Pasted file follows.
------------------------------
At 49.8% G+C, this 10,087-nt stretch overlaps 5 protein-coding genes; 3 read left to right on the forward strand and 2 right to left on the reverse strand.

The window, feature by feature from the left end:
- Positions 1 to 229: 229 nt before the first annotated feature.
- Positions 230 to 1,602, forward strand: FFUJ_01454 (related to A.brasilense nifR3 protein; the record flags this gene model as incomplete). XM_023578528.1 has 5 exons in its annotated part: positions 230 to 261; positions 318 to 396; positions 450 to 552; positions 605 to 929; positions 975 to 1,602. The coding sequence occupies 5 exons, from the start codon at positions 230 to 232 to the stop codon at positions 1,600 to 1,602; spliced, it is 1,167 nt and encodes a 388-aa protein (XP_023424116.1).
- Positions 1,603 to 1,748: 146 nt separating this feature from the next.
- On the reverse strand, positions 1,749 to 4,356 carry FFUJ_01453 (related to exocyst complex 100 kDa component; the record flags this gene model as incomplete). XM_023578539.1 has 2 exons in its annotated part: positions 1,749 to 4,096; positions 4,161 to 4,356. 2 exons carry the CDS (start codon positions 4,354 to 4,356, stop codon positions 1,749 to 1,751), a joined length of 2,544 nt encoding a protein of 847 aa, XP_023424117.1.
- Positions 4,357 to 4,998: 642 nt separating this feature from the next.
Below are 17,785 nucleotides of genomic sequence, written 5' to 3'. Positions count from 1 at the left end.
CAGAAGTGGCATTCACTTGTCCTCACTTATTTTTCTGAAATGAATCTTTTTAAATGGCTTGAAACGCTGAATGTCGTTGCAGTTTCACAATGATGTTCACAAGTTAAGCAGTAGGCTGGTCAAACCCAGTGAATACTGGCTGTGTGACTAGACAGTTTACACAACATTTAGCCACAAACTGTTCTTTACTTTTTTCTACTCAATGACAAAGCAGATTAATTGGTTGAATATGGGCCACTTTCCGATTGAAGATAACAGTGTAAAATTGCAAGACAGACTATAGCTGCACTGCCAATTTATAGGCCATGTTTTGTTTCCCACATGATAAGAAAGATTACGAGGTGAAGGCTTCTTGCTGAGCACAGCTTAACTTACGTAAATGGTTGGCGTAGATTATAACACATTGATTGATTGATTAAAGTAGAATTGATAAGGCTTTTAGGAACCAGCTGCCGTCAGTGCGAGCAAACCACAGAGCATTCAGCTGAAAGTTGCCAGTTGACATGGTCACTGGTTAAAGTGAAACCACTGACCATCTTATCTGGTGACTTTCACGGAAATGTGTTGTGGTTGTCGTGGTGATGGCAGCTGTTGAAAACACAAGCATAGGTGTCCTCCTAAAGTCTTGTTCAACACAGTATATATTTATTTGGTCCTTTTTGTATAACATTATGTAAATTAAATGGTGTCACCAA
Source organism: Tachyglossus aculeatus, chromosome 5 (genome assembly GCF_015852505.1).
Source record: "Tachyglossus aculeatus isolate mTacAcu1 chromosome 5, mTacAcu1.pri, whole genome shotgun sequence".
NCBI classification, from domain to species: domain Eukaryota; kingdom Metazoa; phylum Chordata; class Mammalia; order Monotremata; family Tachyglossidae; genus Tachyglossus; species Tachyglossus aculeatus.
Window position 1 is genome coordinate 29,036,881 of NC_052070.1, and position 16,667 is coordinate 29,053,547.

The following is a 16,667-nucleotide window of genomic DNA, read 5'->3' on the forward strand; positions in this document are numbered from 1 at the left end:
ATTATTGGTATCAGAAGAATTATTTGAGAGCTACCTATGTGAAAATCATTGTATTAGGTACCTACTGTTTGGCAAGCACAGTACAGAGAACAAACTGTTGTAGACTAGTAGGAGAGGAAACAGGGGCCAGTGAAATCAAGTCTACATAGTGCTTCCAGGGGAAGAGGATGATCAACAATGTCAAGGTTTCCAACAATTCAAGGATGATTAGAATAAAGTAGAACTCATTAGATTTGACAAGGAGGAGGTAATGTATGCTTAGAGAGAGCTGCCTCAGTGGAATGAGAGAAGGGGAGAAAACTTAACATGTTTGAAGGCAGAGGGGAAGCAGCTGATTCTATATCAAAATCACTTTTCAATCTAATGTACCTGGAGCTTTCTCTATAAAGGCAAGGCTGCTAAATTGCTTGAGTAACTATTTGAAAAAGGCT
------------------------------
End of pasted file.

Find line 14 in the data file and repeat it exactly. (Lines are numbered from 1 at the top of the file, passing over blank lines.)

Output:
The following is a 16,667-nucleotide window of genomic DNA, read 5'->3' on the forward strand; positions in this document are numbered from 1 at the left end: